By Amanda Jaffe-Katz
Smart lighting and cooling can reduce indoor energy consumption
Prof. Rachel Becker with a sample of phase
Prof. Rachel Becker‘s research at the Faculty of Civil and Environmental Engineering and National Building Research Institute leads her into energy-efficient buildings. Here she studies new methods to improve the energy performance of buildings, enhance thermal and visual comfort, and ensure indoor air quality.
change materials (PCM) that function as
energy buffers in building infrastructure
“Optimal energy consumption in buildings is something we have been researching at Technion for more than 30 years,” says Becker. “Lately, we study the behavior of buildings under summer conditions with an emphasis on reducing cooling energy demand. With global warming, even the cool European countries may become concerned with the warmer summers. They could learn from knowledge we develop in Israel.”
Until air-conditioning became so widespread, humankind had become resigned to “suffering quietly” from the summer heat. “Our research premise is that it is necessary to balance between the strategies for improving building performance under heating and cooling conditions, and that we should take a more holistic approach regarding all the seasons. We emphasize an integration of different means for the summer and winter periods,” she says.
In 1995, Becker and colleagues published research pertaining to night ventilation as a low-energy strategy for cooling the thermal mass of buildings in order to improve thermal comfort next morning, conserve cooling energy, and reduce peak cooling loads. The internal thermal mass of office or school buildings heats up considerably during the daytime, due to people and activity that emit heat. The aim is twofold: to lower peak energy demand and to reduce total energy consumption used for cooling by up to 50 percent. The most effective way to do this is to design the buildings with means for natural ventilation at night.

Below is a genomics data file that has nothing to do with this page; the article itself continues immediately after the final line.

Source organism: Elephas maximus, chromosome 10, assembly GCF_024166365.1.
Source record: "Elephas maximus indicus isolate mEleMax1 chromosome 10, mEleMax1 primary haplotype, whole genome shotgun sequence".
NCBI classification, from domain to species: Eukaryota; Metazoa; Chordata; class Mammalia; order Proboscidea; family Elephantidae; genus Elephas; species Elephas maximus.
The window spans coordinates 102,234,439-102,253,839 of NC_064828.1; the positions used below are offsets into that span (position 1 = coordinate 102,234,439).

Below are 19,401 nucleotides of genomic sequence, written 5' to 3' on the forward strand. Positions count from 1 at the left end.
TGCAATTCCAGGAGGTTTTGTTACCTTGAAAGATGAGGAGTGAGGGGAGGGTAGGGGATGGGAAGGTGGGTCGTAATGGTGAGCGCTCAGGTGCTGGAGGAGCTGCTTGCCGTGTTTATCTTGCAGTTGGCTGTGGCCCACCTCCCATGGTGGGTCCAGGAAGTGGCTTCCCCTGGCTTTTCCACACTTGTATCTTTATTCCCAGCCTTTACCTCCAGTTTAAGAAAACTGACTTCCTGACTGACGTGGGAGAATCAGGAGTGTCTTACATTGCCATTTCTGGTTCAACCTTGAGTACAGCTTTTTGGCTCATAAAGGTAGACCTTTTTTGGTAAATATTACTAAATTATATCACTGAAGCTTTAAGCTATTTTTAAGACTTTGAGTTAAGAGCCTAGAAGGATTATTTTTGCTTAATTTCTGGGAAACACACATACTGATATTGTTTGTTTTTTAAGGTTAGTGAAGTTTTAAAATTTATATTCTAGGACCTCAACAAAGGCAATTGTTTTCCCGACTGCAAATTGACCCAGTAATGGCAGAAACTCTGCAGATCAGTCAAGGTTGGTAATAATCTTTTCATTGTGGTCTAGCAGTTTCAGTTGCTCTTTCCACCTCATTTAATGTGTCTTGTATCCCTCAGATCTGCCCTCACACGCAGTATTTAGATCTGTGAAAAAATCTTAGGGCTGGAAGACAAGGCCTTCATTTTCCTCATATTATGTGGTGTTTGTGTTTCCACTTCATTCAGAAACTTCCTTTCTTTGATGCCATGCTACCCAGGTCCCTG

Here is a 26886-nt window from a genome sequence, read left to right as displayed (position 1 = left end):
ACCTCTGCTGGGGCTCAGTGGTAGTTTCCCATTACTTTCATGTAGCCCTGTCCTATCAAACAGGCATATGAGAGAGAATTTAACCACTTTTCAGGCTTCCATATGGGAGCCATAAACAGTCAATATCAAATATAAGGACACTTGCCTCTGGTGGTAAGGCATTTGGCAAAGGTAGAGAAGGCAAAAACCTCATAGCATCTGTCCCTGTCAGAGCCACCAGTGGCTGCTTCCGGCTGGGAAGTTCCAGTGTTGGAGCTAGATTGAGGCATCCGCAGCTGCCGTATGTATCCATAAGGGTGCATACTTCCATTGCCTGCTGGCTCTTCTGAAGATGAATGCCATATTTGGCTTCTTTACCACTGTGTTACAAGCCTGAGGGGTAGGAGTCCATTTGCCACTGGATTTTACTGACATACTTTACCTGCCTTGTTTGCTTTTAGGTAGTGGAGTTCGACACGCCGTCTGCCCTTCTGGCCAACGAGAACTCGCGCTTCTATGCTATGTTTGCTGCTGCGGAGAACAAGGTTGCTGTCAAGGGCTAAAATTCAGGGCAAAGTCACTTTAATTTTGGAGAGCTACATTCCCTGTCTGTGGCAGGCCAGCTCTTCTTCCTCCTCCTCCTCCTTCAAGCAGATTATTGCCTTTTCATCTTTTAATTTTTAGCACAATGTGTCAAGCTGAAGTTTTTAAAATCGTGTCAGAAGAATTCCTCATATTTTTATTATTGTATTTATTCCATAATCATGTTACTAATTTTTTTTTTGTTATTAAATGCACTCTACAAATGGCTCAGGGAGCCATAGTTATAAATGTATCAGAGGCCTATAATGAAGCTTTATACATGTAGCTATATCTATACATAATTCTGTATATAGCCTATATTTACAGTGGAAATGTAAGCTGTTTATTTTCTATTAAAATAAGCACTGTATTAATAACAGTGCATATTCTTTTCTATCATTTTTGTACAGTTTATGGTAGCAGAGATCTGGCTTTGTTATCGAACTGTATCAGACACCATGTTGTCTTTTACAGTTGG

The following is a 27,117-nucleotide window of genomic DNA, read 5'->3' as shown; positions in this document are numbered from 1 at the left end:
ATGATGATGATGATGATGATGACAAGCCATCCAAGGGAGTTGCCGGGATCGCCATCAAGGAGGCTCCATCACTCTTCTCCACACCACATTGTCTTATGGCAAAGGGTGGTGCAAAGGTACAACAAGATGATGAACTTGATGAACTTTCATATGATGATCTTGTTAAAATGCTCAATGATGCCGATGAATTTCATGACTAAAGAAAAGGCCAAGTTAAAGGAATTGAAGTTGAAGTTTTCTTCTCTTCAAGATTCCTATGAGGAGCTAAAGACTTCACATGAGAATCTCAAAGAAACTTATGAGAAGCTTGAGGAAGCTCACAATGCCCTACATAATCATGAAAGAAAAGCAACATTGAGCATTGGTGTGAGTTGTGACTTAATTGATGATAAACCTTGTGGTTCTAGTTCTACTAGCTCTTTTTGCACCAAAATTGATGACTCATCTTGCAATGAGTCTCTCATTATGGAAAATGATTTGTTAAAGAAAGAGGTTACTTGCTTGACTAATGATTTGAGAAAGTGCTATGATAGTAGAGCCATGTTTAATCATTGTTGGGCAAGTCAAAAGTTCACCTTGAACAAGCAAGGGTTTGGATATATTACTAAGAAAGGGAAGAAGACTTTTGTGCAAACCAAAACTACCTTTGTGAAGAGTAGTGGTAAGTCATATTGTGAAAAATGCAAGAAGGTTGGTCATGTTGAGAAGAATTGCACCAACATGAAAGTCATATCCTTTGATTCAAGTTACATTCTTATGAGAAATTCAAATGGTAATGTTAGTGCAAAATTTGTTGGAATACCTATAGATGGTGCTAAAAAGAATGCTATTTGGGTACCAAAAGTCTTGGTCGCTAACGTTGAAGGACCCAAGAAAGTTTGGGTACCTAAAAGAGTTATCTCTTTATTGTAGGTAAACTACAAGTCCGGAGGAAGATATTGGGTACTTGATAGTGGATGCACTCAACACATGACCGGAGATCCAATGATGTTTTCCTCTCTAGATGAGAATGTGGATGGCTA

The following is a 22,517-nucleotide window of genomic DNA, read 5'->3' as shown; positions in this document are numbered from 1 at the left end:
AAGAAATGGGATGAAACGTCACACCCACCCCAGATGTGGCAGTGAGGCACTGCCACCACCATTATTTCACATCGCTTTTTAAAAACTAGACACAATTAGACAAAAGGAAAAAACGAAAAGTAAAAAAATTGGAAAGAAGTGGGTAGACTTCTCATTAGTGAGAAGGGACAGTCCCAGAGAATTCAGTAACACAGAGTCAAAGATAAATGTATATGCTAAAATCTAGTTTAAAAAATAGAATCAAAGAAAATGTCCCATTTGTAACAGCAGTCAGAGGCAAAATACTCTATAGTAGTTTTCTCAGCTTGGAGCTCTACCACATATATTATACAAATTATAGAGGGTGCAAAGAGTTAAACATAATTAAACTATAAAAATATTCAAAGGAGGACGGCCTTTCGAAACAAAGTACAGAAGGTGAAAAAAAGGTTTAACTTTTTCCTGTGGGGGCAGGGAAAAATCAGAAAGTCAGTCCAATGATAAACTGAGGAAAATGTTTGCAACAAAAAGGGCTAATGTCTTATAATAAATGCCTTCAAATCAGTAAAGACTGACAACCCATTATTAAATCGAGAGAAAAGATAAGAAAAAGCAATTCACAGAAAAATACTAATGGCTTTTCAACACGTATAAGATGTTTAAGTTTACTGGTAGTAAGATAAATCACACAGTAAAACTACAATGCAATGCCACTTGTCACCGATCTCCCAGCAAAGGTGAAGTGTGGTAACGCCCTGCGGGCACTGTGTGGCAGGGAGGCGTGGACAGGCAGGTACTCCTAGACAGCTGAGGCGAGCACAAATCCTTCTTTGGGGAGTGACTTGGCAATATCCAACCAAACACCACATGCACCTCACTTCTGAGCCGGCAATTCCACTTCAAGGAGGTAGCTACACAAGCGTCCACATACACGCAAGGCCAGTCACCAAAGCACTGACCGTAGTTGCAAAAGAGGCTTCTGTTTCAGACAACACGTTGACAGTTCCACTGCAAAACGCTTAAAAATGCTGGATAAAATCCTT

Modern urban buildings – particularly in densely populated countries like Israel – are taller, and for speedy construction, light industrialized components are used. Moreover, to gain architectural flexibility, internal partitions are lightweight, false ceilings hide electromechanic systems, and in some cases raised floors are installed. All these result in very little internal thermal mass. An alternative strategy for reducing cooling energy and peak loads is necessary.
“In the last several years, the industry has developed building materials and products that include phase change materials (PCM) that function as energy buffers according to a simple physical principle. With PCM, heat storage and release are gained through change of phase: during the day it absorbs heat from the internal heat sources and melts, and during the night it releases the heat and changes from liquid back to solid. The latter process can be effective only if extensive night ventilation takes place. The advantage is that, with a sufficient amount of PCM, a constant temperature can be maintained throughout the entire cyclic process,” Becker says. “One can plan buildings that contain PCMs or add them to existing structures behind thin wall coverings. Even furniture can be made using PCMs.“
Regarding the relationship between energy savings and indoor air quality, according to Becker, there is a gross misconception: “Air conditioning systems do provide proper-quality, clean air,” she says. However, the air handling systems are designed for the worst case and not for continuous energy-saving. Amit Gitterman, who is Becker’s and Dr Raphael Linker’s PhD student working towards candidacy, is looking at optimal automatic dynamic control to bridge between the conflicting demands for continuous indoor air quality and energy conservation.
Another energy-saving device concerns lighting control. Current practice does not take into consideration the quantity of natural light that penetrates the building, resulting in superfluous artificial lighting. A smart system that incorporates occupancy sensors, automatic dimmers, and proper design of the electrical lighting system, can achieve up to 80 percent energy saving of the electricity spent on daytime lighting in classrooms and in offices that have external windows. This does not work for internal rooms or open-space offices, Becker says.
Appropriate shading and smart glazing are additional considerations. To allow day-lighting, window glazing should not be tinted dark, but should comprise what is known as a low-e (low emissivity) coating. The glazing should have selective features that reduce solar radiation in summer but allow natural light during the entire year. It is more costly than regular double glazing, but can save a great deal of energy consumption and is suitable for windows facing in any direction. Furthermore, windows facing north, south, east and west should be of different size to maximize daylight and optimize between winter positive and summer negative heat gains. Glass-faced curtain-walls act as solar collectors. Becker says, “What works just fine in a Chicago skyscraper is not suitable for our hot country.”
“There is always a conflict between initial costs and the end saving. If the smart systems are used more, then the initial costs will drop too.”